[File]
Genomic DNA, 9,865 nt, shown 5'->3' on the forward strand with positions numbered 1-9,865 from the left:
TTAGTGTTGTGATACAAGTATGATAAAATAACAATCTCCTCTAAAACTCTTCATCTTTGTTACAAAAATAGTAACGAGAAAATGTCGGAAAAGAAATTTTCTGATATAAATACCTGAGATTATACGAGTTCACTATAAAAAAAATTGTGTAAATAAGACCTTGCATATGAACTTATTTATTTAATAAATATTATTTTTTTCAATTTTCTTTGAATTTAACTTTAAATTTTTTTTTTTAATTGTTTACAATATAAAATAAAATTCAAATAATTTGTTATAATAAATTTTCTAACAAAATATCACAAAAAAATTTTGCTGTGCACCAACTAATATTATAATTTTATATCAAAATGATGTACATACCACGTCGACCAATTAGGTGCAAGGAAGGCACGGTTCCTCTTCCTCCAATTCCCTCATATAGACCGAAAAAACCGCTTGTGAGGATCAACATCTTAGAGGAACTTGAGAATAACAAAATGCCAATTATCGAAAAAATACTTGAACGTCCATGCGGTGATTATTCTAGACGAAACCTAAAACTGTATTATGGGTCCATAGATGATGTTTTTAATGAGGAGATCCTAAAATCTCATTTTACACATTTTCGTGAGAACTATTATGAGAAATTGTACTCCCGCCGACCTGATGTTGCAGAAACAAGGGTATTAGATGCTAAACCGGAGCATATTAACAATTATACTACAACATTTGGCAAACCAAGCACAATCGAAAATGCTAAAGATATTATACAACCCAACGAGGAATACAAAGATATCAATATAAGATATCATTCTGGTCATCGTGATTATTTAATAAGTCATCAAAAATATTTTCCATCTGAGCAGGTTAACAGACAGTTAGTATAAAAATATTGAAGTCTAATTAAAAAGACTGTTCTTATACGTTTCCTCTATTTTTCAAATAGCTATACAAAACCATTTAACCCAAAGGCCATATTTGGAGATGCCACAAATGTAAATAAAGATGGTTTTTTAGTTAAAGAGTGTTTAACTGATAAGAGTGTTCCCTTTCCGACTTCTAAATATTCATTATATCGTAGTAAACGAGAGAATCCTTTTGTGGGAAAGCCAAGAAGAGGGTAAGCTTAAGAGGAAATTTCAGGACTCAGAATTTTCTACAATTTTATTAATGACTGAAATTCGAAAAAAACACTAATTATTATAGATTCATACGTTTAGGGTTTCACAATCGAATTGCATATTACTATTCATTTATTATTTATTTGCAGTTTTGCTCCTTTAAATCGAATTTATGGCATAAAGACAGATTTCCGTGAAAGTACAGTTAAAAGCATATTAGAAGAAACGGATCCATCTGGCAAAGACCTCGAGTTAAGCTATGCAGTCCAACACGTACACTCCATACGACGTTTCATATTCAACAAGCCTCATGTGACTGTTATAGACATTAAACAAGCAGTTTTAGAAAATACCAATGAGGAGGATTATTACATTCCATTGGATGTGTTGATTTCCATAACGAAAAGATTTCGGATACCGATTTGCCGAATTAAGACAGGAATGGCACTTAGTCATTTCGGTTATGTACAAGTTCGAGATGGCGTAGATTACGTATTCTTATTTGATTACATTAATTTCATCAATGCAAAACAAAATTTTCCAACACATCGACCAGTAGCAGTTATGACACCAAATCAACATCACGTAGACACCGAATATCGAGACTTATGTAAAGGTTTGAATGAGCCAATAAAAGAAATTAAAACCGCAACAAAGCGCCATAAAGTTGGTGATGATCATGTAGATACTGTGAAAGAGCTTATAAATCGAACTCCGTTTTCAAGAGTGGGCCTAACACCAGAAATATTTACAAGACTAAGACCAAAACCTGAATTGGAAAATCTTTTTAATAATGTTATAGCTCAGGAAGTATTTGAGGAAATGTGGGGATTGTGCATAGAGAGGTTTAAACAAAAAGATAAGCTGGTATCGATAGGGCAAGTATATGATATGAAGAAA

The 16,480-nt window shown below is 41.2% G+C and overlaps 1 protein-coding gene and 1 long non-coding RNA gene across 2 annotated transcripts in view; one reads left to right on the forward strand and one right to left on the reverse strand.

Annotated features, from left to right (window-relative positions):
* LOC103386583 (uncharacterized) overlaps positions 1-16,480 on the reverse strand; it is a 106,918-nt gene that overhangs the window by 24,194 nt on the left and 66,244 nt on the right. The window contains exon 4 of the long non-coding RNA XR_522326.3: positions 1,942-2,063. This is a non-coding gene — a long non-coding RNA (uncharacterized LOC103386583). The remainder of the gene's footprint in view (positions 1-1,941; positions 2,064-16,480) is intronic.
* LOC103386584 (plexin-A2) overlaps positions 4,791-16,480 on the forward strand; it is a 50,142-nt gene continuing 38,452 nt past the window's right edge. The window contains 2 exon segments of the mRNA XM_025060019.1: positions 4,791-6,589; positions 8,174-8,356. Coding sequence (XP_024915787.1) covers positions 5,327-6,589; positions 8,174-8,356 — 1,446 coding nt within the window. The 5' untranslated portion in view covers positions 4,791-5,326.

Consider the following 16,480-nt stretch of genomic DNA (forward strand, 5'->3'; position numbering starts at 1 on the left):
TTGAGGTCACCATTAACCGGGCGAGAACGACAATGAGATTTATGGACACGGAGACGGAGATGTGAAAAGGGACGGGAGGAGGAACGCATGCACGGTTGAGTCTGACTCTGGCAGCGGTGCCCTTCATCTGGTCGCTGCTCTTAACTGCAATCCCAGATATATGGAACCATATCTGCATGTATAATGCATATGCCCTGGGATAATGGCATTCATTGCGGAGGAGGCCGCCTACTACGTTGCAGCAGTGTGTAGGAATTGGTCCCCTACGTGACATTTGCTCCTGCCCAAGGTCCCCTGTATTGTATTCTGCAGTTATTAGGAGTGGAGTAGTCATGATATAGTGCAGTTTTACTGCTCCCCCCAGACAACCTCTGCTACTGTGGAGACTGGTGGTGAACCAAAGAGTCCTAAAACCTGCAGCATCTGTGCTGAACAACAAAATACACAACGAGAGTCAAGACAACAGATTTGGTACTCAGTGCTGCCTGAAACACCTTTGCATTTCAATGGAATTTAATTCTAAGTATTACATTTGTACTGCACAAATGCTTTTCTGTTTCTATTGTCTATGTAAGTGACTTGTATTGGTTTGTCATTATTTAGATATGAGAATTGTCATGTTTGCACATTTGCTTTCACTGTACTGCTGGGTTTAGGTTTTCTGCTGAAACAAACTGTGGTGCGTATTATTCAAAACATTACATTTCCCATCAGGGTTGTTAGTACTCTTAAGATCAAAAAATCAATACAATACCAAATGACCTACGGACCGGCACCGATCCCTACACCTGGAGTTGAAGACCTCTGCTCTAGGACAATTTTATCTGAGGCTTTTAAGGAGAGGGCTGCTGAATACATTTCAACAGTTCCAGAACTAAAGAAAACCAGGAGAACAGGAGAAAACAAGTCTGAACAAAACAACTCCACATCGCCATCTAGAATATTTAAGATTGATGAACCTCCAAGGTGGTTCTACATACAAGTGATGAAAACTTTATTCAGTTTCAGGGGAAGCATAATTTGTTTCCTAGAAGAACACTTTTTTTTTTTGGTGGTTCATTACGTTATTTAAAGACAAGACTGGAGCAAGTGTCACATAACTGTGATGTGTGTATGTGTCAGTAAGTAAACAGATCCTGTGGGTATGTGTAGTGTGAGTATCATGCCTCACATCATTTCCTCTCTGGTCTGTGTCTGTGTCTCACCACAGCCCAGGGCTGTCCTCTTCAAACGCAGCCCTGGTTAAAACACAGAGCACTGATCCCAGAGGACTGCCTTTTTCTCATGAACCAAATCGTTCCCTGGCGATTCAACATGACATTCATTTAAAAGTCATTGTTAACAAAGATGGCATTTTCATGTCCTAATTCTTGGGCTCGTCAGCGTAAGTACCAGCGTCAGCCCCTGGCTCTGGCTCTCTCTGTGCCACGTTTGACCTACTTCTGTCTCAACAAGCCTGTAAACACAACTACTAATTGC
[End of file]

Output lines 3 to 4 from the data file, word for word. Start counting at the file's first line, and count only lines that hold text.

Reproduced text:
The 16,480-nt window shown below is 41.2% G+C and overlaps 1 protein-coding gene and 1 long non-coding RNA gene across 2 annotated transcripts in view; one reads left to right on the forward strand and one right to left on the reverse strand.

Annotated features, from left to right (window-relative positions):